Leg Strain

An Overview

A muscle strain is a stretch or tear of muscle fibers. In the leg, muscle strains happen when a muscle is either stretched beyond its limits or forced into extreme contraction. Because the leg has many different muscles, it is vulnerable to several different types of muscle strains. Some of the more common ones are:

Types of Leg Strain

• Calf muscle strain (gastrocnemius strain). The calf muscle typically gets strained when the foot suddenly bends upward, stretching the calf muscle beyond its limits. At the time of injury, you may hear or feel a pop inside your calf — the sound of the muscle tearing or shearing away from the Achilles tendon. Calf muscle strains are common in athletes, especially tennis players and joggers. However, they also can happen during a simple stroll, if your foot flexes upward when you step into a hole in the sidewalk or if your heel slips off the edge of a curb.

• Plantaris strain. The plantaris is a thin muscle that begins at the lower end of the femur (the large bone of the upper leg), stretches across the knee joint and attaches to the back of the heel along with the Achilles tendon. Because the plantaris doesn’t contribute much force in bending the knee, a tear in this muscle may not seriously affect your knee function. However, a severe plantaris strain can cause significant pain, usually at the back of your calf rather than near the knee. A plantaris strain can occur alone or accompany a gastrocnemius strain or a tear of the anterior cruciate ligament (ACL), a major, stabilizing ligament in the knee.

• Hamstring strain (pulled hamstring). Hamstrings are long muscles that extend down the back of the thigh. Because hamstrings work to pull back the leg and bend the knee, they can be injured during running, kicking or jumping. You may feel a pop, usually at the back of the thigh, when the muscle tears.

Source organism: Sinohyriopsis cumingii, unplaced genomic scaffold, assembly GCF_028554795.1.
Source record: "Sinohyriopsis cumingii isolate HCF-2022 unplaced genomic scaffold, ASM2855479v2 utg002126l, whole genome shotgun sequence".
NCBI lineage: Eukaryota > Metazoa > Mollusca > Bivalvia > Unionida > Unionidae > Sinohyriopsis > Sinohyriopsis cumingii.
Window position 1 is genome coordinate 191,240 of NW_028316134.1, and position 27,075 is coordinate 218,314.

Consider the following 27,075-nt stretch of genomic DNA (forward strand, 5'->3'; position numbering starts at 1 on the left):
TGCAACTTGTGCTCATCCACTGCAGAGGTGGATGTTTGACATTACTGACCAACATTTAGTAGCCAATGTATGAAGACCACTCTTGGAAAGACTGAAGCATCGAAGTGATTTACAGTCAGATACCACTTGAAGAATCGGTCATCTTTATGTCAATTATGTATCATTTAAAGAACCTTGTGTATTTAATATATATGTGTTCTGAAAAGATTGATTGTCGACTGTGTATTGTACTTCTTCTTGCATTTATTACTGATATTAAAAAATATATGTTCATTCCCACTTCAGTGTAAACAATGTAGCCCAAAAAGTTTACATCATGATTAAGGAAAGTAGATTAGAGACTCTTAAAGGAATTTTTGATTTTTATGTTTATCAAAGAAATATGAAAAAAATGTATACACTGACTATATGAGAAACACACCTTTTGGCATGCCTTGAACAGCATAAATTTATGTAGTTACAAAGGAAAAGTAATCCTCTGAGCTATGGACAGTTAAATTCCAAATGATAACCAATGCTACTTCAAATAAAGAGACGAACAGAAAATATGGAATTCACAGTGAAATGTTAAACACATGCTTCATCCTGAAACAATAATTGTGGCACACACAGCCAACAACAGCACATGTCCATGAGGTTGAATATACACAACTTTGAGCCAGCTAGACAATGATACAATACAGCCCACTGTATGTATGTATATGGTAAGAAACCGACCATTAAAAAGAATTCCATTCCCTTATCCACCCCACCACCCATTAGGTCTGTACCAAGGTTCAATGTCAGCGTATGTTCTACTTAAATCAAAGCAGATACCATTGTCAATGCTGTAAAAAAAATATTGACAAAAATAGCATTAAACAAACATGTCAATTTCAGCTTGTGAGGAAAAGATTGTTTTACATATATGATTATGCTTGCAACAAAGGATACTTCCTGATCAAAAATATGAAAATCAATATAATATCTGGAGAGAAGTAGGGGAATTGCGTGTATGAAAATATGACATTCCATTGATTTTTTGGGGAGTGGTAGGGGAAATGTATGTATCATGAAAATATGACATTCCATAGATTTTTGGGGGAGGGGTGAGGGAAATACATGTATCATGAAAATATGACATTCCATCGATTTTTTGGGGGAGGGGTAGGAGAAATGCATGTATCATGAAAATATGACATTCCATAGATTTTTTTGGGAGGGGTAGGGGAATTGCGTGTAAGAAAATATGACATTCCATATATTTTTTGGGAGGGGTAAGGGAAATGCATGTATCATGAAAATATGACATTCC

• Quadriceps strain. The quadriceps is a large group of muscles in the front of the thigh that straighten out the knee, the opposite action from the hamstrings. Quadriceps strain is a common injury in runners. However, it also may occur during a strenuous leg press at the gym. The pain of a quadriceps strain is felt in the front of the thigh. The strain may be described as a groin pull if the tear is fairly high in the muscle.

Symptoms for Leg strain

Signs and symptoms will vary, depending on the severity of the injury, and may include:
• Pain or tenderness
• Redness or bruising
• Limited motion
• Muscle spasms
• Swelling
• Muscle weakness

Causes of Leg strain

Acute strains can be caused by one event, such as using poor body mechanics to lift something heavy. Chronic muscle strains can result from repetitive injuries when you stress a muscle by doing the same motion over and over.
In some cases, however, a serious medical condition may be causing the pain. See your doctor if you’re experiencing severe or persistent leg pain. Getting a prompt diagnosis and treatment for any underlying conditions may prevent the pain from getting worse and improve your long-term outlook.
Some of the more common causes of leg pain are minor or temporary conditions that your doctor can treat effectively.